Although you could access on-premises active directory services and not locate new domain controllers in GCVE, this could introduce undesirable latency.

A site should be created in Active Directory Sites and Services and defined to the subnets containing the Domain Controller(s) in GCVE. This will keep the active directory services traffic local.

Table 18: Active Directory Strategy

Decision

Active Directory domain controllers were installed into GCVE.

Justification

Locating domain controllers in GCVE reduces latency for Active Directory queries, DNS and KMS.

 

Shared Content Library

Content Libraries are container objects for VM, vApp, and OVF templates and other types of files, such as templates, ISO images, text files, and so on. vSphere administrators can use the templates in the library to deploy virtual machines and vApps in the vSphere inventory. Sharing golden images across multiple vCenter Server instances, between multiple Google Cloud VMware Engine and/or on-premises SDDCs guarantees consistency, compliance, efficiency, and automation in deploying workloads at scale.

For more information, see Using Content Libraries in the vSphere Virtual Machine Administration guide in the VMware vSphere documentation.

Resource Sizing

Memory Reservations

Because physical memory cannot be shared between virtual machines, and because swapping or ballooning should be avoided at all costs, be sure to reserve all memory for all Horizon virtual machines, including management components, virtual desktops, and RDS hosts.

CPU Reservations

CPU reservations are shared when not used, and a reservation specifies the guaranteed minimum allocation for a virtual machine. For the management components, the reservations should equal the number of vCPUs times the CPU frequency. Any amount of CPU reservations not actively used by the management components will still be available for virtual desktops and RDS hosts when they are not deployed to a separate cluster.

Virtual Machine–Level Reservations

As well as setting a reservation on the resource pool, be sure to set a reservation at the virtual machine level. This ensures that any VMs that might later get added to the resource pool will not consume resources that are reserved and required for HA failover. These VM-level reservations do not remove the requirement for reservations on the resource pool. Because VM-level reservations are taken into account only when a VM is powered on, the reservation could be taken by other VMs when one VM is powered off temporarily.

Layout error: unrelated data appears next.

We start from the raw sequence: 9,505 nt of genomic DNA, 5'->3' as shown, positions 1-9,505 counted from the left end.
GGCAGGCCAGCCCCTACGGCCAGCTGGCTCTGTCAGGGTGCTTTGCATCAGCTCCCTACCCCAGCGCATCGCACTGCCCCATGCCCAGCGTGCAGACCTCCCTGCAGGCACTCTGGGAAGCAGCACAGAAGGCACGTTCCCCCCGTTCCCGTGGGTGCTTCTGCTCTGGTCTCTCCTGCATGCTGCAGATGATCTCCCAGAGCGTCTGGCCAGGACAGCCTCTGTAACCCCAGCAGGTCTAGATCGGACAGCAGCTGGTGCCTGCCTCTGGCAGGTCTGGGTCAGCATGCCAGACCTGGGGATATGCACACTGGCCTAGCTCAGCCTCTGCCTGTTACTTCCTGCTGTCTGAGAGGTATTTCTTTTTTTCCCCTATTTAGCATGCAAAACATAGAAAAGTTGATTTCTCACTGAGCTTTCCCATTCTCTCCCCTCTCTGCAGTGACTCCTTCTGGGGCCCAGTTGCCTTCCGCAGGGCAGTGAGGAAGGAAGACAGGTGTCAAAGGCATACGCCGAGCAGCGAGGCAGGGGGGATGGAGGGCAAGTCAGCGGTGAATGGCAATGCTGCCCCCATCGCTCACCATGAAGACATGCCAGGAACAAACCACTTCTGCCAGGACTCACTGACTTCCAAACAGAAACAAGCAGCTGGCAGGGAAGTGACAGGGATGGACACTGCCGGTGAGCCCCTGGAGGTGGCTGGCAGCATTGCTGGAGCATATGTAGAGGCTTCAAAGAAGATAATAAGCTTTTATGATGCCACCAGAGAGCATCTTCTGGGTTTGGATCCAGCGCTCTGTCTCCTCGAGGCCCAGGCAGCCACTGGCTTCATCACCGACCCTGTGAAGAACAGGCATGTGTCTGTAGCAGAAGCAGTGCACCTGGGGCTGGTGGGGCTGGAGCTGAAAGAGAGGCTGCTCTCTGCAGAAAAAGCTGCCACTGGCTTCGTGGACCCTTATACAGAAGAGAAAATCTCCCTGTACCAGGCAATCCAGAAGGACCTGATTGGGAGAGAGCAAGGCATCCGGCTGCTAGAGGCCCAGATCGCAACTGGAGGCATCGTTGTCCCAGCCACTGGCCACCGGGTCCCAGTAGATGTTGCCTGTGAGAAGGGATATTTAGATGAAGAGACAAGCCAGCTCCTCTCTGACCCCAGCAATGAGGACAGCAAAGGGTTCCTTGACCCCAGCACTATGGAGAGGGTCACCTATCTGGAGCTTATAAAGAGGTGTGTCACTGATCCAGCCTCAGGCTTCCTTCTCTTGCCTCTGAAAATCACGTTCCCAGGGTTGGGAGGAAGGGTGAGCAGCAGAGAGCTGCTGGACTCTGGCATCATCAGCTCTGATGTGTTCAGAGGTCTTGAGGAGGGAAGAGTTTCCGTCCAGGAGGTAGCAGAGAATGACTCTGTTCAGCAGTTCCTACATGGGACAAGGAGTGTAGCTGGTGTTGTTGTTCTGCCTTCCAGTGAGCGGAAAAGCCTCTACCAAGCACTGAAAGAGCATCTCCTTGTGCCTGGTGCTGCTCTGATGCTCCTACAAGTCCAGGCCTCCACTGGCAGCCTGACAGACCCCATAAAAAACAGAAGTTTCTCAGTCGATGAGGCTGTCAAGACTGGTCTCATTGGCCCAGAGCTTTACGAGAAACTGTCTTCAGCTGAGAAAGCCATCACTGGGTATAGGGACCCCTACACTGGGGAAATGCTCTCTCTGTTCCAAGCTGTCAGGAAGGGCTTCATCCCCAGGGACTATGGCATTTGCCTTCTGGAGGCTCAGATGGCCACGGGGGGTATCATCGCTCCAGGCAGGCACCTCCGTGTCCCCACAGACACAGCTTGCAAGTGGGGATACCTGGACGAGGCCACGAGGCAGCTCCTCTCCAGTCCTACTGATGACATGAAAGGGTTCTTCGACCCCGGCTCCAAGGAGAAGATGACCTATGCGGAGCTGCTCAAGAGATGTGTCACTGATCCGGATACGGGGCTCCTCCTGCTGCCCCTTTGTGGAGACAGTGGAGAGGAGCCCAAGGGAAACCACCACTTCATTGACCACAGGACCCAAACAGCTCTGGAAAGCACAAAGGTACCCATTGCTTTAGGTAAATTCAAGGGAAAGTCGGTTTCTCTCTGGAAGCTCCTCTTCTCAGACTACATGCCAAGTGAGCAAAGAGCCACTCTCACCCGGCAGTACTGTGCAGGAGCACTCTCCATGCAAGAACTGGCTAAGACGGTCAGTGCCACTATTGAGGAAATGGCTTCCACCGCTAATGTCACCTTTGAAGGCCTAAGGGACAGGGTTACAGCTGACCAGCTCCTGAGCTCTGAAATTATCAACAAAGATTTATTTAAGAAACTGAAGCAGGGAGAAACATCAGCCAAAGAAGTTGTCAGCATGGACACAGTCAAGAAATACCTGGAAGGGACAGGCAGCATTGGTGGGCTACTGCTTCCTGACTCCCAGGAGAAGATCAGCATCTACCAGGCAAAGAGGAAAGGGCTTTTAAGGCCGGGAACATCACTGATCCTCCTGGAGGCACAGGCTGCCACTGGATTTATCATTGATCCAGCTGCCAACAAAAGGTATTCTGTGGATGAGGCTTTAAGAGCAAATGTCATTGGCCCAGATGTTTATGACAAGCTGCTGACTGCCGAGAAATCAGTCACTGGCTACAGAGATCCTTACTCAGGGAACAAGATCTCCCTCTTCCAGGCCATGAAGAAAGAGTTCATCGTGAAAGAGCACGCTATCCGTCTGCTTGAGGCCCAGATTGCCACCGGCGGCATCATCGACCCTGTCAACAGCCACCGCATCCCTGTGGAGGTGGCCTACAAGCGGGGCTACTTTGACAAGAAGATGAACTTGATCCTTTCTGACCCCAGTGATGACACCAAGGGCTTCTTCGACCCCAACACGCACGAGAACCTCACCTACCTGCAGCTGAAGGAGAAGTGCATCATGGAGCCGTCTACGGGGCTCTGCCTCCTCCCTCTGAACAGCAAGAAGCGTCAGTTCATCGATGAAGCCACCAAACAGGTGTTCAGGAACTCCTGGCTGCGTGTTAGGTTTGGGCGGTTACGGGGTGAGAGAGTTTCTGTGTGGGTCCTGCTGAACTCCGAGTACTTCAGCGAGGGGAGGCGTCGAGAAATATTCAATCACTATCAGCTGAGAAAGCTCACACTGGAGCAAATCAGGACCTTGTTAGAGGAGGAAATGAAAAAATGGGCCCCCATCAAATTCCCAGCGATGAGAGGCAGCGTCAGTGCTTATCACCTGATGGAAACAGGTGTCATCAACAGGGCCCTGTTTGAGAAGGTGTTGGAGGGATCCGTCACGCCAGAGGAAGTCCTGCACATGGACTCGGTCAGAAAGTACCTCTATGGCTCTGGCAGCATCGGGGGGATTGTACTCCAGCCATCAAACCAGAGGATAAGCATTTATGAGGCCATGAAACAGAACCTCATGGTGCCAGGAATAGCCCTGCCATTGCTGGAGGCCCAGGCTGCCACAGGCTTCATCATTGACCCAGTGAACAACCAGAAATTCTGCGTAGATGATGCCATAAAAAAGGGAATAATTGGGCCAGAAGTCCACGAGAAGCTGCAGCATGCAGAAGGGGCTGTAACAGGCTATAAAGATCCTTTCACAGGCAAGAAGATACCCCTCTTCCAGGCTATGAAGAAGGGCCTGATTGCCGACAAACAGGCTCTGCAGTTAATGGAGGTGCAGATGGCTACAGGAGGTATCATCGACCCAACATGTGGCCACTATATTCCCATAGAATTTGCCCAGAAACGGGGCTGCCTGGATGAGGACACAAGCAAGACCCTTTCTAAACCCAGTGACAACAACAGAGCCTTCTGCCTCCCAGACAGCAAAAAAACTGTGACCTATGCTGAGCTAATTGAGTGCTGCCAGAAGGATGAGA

Leveraging CPU Shares for Different Workloads

Because RDS hosts can facilitate more users per vCPU than virtual desktops can, a higher share should be given to them. When desktop VMs and RDS host VMs are run on the same cluster, the share allocation should be adjusted to ensure relative prioritization.

Deploying Desktops

With Horizon on Google Cloud VMware Engine both instant clones and full clones can be used. Instant clones, coupled with App Volumes and Dynamic Environment Manager helps accelerate the delivery of user-customized and fully personalized desktops.

Connection Server

When deploying the first Connection Server in the SDDC, make sure to choose “Google Cloud” as the deployment type. This sets the proper configuration and permissions on the Connection Server and Virtual Center.

Graphical user interface, text, application

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Figure 16: Horizon Deployment Methods Option

At time of writing, Horizon 8 (2006) and Horizon 7.13 are supported on GCVE. For details, see the KB: VMware Horizon on Google Cloud VMware Engine (GCVE) Support (81922).

Instant Clones

Dramatically reduce infrastructure requirements while enhancing security by delivering a brand-new personalized desktop and application services to end users every time they log in:

  • Reap the economic benefits of stateless, non-persistent virtual desktops served up to date upon each login.
  • Deliver a pristine, high-performance personalized desktop every time a user logs in.
  • Improve security by destroying desktops every time a user logs out.